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Why a $2,200 SawStop Table Saw Is a Great Investment, Even for an Amateur

A closeup of a SawStop saw and its fence
Josh Hendrickson / Review Geek

I’m an amateur woodworker. I’m not entirely unskilled, but I’m not a professional or even exceptional. I’ve never sold anything I’ve built. Despite that, I spent $2,200 on a SawStop table saw and got rid of an old $300 table saw. And it’s worth every penny, because of its superb fence, large surface area, and ability to protect me from serious injury.

My old table saw, a portable style saw (sometimes called job site), was a gift, and it fit into my cramped two-car garage nicely. When I didn’t need it, it folded up and away, and when I was ready to use it, a quick press on a pedal unfolded it. But for my most recent projects, that table saw just didn’t cut it.

Ok, it cut things, but not straight. The fence system was pretty terrible and often went out of alignment. I might have thought I had a straight cut, but I often found out later everything I did was crooked.

Due to its portable nature, it had a small surface area, which made handling even a half sheet of plywood nearly impossible without help. That made large projects difficult at best. No, I needed something with a much better fence, more surface area for material, and safety mechanisms to prevent me from permanently injuring my hand. Because I almost did that once.

A Superior Fence That Glides and Stays Straight

Table saws primarily make two kinds of cuts: crosscut and rip cut. When you buy a piece of wood, typically, it’s longer than it is wide. A crosscut shortens the board, while a rip cut narrows the board.

A board with the words "Rip cut" on the horizontal and "Cross Cut" on the vertical.
Josh Hendrickson / Review Geek

Every table saw comes with a fence to make rip cuts happen. It runs parallel to the blade (and miter slots), and you can slide it left and right to determine how narrow you want to cut. But if your fence is out of alignment and pointed at a diagonal compared to the blade, you won’t get a straight cut.

On my old table saw, the fence had two locking mechanisms, one at the front and one at the back. You pulled up on each to unlock the fence, then pushed left and right. The fence itself was very narrow and didn’t slide across the table smoothly. That lead to issues where the back of the fence was slightly askew compared to the front. And thus, you got crooked cuts.

A closeup of a Sawstop T-Glide fence on a wood deck.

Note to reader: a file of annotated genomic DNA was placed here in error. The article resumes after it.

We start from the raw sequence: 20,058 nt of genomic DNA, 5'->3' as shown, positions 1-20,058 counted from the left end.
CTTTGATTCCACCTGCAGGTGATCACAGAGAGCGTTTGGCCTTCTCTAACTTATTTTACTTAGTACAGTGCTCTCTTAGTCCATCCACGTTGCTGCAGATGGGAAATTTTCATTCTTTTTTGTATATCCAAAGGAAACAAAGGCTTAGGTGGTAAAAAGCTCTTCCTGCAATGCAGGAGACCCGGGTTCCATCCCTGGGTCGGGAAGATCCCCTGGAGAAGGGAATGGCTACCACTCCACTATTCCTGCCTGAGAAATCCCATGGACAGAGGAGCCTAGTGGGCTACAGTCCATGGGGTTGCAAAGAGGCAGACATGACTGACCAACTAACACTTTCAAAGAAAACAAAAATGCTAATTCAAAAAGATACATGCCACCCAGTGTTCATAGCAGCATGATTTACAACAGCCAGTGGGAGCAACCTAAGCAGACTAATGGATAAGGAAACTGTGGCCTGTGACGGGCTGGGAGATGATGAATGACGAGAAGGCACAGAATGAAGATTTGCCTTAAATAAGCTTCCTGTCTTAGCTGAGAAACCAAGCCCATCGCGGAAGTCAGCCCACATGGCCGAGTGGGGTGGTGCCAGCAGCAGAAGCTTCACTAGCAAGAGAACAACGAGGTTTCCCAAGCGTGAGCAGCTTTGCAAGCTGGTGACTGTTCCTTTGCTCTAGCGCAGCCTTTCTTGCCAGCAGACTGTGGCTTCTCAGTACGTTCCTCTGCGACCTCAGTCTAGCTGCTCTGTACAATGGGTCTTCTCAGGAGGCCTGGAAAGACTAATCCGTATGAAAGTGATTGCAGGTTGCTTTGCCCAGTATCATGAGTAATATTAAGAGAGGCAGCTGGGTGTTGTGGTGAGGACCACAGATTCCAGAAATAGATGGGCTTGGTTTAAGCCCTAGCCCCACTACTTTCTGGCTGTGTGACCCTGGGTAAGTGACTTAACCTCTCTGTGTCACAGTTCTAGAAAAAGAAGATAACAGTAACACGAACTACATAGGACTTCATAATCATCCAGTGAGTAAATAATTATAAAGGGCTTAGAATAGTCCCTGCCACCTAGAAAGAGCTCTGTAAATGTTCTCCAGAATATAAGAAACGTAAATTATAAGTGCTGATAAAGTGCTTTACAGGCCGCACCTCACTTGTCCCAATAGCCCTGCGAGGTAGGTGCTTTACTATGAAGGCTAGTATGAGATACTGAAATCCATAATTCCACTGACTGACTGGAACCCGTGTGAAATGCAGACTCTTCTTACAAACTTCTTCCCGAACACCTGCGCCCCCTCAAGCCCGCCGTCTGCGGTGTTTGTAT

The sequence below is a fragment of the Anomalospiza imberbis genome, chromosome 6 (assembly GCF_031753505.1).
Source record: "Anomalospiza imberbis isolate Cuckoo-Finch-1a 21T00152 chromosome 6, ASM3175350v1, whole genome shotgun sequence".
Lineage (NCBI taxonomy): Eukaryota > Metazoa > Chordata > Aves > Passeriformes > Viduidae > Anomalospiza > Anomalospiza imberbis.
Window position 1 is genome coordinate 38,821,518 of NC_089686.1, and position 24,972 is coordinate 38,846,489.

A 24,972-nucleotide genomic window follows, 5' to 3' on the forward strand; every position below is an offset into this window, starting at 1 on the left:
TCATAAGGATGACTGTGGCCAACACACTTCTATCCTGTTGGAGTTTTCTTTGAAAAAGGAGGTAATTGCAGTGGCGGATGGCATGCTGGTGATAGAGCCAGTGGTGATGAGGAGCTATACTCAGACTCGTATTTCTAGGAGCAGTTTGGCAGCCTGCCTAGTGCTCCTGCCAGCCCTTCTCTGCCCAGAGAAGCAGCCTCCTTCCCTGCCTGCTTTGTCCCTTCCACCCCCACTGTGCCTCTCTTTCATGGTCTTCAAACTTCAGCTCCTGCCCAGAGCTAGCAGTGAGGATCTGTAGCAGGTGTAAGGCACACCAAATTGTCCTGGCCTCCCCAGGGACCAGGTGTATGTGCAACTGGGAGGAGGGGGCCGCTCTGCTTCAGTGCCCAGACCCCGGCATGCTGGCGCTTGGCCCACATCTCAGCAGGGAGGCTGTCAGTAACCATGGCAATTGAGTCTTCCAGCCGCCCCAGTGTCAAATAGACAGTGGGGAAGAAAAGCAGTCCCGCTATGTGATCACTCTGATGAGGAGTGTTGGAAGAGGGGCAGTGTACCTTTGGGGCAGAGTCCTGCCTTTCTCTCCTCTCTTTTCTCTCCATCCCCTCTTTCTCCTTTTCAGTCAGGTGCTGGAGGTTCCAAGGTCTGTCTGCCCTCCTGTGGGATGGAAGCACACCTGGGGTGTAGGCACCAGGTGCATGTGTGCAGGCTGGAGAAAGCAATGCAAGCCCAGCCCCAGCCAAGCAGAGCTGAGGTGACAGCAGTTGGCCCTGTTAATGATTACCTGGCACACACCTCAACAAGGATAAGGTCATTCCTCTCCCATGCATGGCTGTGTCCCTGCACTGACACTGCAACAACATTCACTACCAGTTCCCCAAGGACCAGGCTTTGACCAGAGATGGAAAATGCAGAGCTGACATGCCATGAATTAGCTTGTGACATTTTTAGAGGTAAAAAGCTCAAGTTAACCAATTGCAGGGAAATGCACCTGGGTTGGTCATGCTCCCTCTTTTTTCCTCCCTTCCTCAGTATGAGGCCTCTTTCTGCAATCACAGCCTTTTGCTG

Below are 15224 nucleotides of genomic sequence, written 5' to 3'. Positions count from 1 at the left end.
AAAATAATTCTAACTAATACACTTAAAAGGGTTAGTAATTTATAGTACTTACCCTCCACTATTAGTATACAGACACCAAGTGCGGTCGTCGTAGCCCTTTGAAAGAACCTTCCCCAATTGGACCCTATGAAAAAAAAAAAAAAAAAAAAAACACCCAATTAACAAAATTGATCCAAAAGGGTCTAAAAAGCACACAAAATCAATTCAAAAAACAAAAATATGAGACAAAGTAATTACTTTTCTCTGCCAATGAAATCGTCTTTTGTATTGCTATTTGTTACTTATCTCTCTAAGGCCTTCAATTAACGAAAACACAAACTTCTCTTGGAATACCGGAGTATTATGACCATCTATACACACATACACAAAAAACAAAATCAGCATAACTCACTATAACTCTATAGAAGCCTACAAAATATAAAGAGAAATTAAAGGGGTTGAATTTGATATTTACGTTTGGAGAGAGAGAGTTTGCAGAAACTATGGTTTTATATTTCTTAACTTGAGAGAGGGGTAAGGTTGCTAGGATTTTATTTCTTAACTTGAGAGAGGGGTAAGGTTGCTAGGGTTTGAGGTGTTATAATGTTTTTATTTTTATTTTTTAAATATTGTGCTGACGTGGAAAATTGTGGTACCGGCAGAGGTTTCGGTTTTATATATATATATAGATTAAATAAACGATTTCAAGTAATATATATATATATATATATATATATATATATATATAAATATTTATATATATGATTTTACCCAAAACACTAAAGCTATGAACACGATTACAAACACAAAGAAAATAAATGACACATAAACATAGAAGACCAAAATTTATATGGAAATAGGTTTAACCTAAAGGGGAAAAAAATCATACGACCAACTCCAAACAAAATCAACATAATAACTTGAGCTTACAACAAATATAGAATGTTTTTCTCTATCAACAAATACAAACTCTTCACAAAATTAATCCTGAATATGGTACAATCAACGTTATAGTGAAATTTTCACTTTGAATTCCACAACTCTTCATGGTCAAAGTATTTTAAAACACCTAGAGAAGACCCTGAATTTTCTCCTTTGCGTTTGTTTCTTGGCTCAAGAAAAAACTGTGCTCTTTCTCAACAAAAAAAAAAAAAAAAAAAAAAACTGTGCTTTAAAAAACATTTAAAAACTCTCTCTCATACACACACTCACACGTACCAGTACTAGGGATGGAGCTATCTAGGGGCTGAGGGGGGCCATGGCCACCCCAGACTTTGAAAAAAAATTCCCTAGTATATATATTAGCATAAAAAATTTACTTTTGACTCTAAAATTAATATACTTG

A Superior fence for superior cuts. Josh Hendrickson / Review Geek

For nearly that reason alone, I chose to skip SawStop’s jobsite saw, despite a considerable difference in price. I stepped up to a contractor saw, which let me upgrade to a T-Glide fence. As the name implies, the fence resembles a T, with the crossbar running across the front side of the table saw.

That cross bar helps lock the fence in place and allows it to glide smoothly from one side of the surface to the other. When you have it in position, you lower a handle, and it locks. Because of that single mechanism, the fence locks straight, giving you a straight cut.

With my old table saw, I often found myself adjusting and readjusting to get a straight fence, only to find I still ended up with crooked cuts. With my SawStop, I slide, lock, and get a straight cut every time. That saves me time and money by avoiding wasted materials.

A Bigger Surface for Bigger Projects

A small jobsite saw in front of a large SawStop saw.
My old saw and my new saw are very different in size. Josh Hendrickson / Review Geek

I am still an amateur at woodworking, but my skills are progressing. With that comes larger projects and materials. Recently I’ve been creating benches, desks, and floating shelves. That can mean working with sheets of plywood or live edge slabs that I need to cut down.

For some things, a circular saw is still the better option, but with a large enough surface area to work with, a table saw can help. My old portable saw could handle at most a 1/4th sheet of plywood. I need more.

The fence I wanted requires at minimum a contractor saw, the portable jobsite version doesn’t offer it. So, I solved two birds with one stone, I stepped up to the larger contractor saw, which got me the fence I wanted and more surface area.

Whereas my old saw’s top is 47 inches, 20 inches of that is unsupported airgap. The fence slides out with two bars to create more space. My new saw’s top is 68 inches and wholly supported. Now, I can cut large pieces, and thanks to the extra support, I can do so more safely. But that isn’t all that makes this table saw safer. It can prevent an accident that might otherwise cut my fingers off—something I nearly did once.

I (Probably) Won’t Cut My Fingers Off

Warning: The following section discusses potential injuries and details that may make some readers squeamish or uneasy.

A metal brake next to a saw blade.
This brake is one major component of the safety mechanism. Sawstop

Table saws are dangerous. Anyone who tells you differently is either lying or doesn’t properly respect their tools. It’s easy to see why they’re dangerous: this is a tool that cuts through wood and metal. You are not harder than wood or metal, so anything that can cut through wood can cut through you.